Essay-style Questions: Frankenstein

1. Discuss Mary Shelley's use of nature with reference to at least two locations.

Answer

Introduction:

Direct and specific response to the question.

Recognises more than one use of nature. Establishes analytical bearings.

The two locations which best exemplify Mary Shelley's
use of nature are the Arctic region and the Alpine surroundings of Geneva.

In both, natural settings are used as a background for the main plot
and also provide the key thematic imagery of the novel.

The Arctic:

Connections between character, theme and imagery. Illustrate with key
words, phrases or images, for example, Victor Frankenstein adrift on the
ice raft.

In introducing Walton emphasise the appeal, which the Arctic landscape
holds for him.

Comment on the aspect, which the cold brilliance of the arctic light
has for Walton.

Emphasise how in the end nature defeats both men.

The Frozen Wastes of the Arctic in which the novel begins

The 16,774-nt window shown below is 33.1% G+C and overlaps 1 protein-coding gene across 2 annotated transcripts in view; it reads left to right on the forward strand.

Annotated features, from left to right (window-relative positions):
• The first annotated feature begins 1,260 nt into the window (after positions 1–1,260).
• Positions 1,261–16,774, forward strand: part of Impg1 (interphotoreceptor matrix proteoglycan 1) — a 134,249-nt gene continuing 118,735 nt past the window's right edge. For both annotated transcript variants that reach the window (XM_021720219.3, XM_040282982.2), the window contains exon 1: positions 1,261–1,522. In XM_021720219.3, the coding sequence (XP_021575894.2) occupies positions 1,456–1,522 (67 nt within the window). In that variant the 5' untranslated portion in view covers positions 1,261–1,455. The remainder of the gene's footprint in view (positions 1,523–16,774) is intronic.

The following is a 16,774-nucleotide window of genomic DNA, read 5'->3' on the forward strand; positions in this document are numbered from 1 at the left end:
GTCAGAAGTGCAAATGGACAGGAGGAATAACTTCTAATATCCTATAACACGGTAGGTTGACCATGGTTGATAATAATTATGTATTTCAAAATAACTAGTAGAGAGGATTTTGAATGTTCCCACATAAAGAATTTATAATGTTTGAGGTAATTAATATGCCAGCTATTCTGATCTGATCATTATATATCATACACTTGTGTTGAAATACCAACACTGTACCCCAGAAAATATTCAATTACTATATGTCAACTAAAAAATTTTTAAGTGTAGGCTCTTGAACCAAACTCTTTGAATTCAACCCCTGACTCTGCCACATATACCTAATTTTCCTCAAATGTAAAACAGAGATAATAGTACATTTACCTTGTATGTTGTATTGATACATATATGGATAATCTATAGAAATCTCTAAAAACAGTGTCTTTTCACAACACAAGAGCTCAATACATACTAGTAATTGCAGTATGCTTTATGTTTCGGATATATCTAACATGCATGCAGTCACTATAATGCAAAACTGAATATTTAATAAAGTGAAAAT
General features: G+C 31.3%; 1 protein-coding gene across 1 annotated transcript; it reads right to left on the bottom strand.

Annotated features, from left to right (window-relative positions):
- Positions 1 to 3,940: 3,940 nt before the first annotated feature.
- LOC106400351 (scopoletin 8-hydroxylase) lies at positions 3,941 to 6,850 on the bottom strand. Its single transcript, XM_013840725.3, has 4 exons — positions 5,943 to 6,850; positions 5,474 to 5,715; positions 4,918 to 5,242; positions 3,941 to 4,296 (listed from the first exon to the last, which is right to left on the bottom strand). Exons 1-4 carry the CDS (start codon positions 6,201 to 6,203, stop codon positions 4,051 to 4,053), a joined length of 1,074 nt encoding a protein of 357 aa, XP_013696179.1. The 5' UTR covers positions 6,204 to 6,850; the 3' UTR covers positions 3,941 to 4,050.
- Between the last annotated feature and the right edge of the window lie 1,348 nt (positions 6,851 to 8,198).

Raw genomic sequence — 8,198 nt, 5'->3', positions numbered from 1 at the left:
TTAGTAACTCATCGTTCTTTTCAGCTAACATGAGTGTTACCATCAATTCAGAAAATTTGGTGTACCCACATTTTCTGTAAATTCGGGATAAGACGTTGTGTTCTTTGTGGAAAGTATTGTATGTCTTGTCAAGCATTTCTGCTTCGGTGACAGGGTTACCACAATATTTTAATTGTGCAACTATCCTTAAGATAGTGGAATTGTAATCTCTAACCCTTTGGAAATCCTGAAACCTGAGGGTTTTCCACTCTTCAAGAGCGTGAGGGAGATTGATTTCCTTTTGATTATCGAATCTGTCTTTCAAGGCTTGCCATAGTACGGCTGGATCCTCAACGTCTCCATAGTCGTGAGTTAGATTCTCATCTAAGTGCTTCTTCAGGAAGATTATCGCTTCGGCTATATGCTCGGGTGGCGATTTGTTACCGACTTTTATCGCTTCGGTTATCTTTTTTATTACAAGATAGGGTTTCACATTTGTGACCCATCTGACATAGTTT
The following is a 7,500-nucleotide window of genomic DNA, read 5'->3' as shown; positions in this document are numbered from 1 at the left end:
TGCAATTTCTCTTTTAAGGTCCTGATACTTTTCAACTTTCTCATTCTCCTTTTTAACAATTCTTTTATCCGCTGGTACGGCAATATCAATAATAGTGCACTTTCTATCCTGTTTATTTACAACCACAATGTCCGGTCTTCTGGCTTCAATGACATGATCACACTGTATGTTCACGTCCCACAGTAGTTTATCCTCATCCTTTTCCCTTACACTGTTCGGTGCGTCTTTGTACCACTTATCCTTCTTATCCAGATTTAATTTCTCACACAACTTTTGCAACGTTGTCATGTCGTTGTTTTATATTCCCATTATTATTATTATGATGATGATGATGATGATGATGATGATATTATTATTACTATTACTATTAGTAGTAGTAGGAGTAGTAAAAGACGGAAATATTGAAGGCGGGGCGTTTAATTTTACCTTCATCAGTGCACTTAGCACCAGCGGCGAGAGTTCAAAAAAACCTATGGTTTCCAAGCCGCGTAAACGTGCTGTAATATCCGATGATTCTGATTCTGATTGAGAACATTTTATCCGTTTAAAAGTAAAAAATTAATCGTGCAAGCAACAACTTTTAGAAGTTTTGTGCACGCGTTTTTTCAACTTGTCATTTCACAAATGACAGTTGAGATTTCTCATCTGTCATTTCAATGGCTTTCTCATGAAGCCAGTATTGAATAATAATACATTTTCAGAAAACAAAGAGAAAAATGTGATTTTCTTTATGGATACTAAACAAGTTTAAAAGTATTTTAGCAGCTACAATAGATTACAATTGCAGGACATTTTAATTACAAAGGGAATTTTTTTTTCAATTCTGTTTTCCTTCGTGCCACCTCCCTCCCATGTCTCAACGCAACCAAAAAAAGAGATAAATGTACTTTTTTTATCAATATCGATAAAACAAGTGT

and ends make a suitable setting for the graveyard of Victor Frankenstein's
dreams. The barren end to which his despair has brought him is reflected
in the barrenness of snow and ice.

It is also apt that Victor should meet a kindred spirit - Captain Walton
- in a place far removed from human habitation. Both value 'the great
enterprise' above the value of human life.

Captain Walton's search for a polar country 'of eternal light'
reflects the abnormal quality of his own dreams.

However, he is defeated in his great enterprise by the harsh realities
of 'the land of mist and snow'.

The powers of nature are once again to the fore after the narrative shifts
to Victor's family home in Geneva.

Ironically, the thunder and lightning, which precedes his first encounter
with the creature are regarded by him as auguries of a celestial vengeance
on his behalf.

The Alps:

Introduce the idea of Victor's egotistical view of nature.

A comparative point could be made here with Walton and the 'beauty
and delight', which he finds in the Arctic's ice and snow.

Victor's and presumption are mirrored further in his
reflections on the glacial grandeur of the Alps. Surveying the seas and
rivers of ice and the glittering cold light of the whitened peaks he feels
elevated by a 'power mighty as omnipotence' to a solitary perch
above the rest of humanity. But his delusions of grandeur are punctured
for the second time by the re-appearance of the creature.
Conclusion:

Round off with a summary of the various aspects of the topic.

In her varied use of nature, Mary Shelley therefore adds
interests as well as meaning to what is essentially a Gothic horror tale.